Memorial Day and Lantern Floating – Embracing Multiculturalism

by Sovidias

Multiculturalism does not necessarily come to ones mind when thinking of Memorial Day. In Hawaii though, things are sometimes a little bit different.

And I mean different in a positive way. Its diversity, which results from its history and population characteristics, enriches many aspects of life, and attitudes and thoughts sometimes need to be adjusted. According to 2010 data from the US Census Bureau, the racial demographics of the five largest groups look as follows:
Asian 38.6%, White 24.7%, Two races or more 23.6%, White, not Hispanic 22.7%, Native Hawaiian or other Pacific Islander 10%


The most represented group in the state of Hawaii is Asian, and they established a meaningful and beautiful ceremony on Memorial Day - Toro Nagashi, or Lantern Floating. It indicates the end of Obon, the Japanese Festival of Lanterns. During this ancient festival, the souls of deceased relatives and friends are said to come to visit their families. On the last day, they are being sent back to their spirit world with the guide of candle lit lanterns. The first Lantern Floating in Honolulu took place in 1999 and has since then become a huge attraction of crowds having steadily grown to about 40000 expected spectators this year. It has its origin in Buddhism, more precise the Shinnyo-en order, which states ‘Dialogue across religious and cultural traditions’ as a core value. So no wonder, the event is a gathering of people from all sorts of origins, cultures and beliefs, commemorating the ones who passed away. Names of the lost loved ones and messages to them are written on paper lanterns, attached to a bamboo frame. Candles are lit inside, symbolizing their souls. Regardless of human differences, visitors and residents come together to honor those who have died. At dusk, around 3000 lanterns are being released into the Pacific Ocean, next to Magic Island.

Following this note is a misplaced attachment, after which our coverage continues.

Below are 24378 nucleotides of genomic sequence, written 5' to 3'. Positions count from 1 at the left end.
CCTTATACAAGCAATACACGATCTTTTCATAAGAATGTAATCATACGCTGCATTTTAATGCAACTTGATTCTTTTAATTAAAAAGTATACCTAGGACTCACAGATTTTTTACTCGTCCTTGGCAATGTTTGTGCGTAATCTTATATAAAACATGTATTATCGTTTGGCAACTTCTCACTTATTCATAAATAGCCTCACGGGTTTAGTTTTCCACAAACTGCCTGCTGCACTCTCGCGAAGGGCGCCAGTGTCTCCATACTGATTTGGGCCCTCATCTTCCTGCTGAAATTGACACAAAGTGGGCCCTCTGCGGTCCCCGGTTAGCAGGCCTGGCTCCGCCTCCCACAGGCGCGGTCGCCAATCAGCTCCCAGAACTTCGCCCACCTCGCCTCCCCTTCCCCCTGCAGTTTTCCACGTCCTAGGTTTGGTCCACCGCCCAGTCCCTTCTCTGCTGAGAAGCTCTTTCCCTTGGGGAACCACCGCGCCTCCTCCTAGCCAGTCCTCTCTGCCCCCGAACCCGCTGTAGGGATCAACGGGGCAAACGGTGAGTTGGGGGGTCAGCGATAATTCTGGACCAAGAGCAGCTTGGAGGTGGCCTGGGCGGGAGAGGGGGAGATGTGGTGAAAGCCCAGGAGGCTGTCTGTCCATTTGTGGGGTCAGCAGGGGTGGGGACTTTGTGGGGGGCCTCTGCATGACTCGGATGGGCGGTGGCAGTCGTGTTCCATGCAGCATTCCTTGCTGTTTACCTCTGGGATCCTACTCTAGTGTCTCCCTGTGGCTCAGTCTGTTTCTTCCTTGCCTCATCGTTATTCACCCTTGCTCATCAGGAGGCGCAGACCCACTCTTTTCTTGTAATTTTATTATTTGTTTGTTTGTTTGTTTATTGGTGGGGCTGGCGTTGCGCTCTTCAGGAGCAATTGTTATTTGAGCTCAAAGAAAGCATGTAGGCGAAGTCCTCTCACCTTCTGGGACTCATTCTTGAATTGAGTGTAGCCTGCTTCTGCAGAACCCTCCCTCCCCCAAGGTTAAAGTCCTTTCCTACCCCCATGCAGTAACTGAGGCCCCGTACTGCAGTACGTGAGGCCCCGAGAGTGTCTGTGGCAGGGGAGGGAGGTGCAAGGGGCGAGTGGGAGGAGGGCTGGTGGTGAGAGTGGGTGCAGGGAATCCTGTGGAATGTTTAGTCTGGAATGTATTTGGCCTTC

Other Festivals

On the Island of Hawaii, at famous Punalu’u Black Sands Beach Park, the first Ka`u Community Floating Lantern Ceremony took place in November 2011. The ceremonies are celebrated all over the world, like the NYC Japanese Lantern Floating Ceremony on September 11, 2011 in Manhattan to remember the victims of the 9/11 attack, where Lanterns drift along the Hudson River. In Hannibal, MO, the Mississippi River carried 200 lanterns during the fourth Memorial Lantern Float Service. The Portland Japanese Garden, OR, is hosting the annual Spirit Festival in August.

In remembrance of the victims of the 1945 Atomic bomb in Hiroshima, the annual Hiroshima Lantern Floating Memorial Peace ceremony takes place each year. Lanterns are released into the Motoyasu River in the spirit of world peace. In Kanazawa, Japan, the ceremony takes place in the course of the annual Hyakumangoku Festival, where silk textile lanterns are being set afloat on the Asano-Gawa River. At Lake Shinji, in Matsue, Japan, the spirits of the ancestors are sent off in lanterns made out of colorful paper.

2006 Lantern Floating
Waiting for the sunset
Waiting for the sunset
Lanterns being sent off
Lanterns being sent off
Lanterns drift off
Lanterns drift off
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Updated: 05/27/2012, Sovidias
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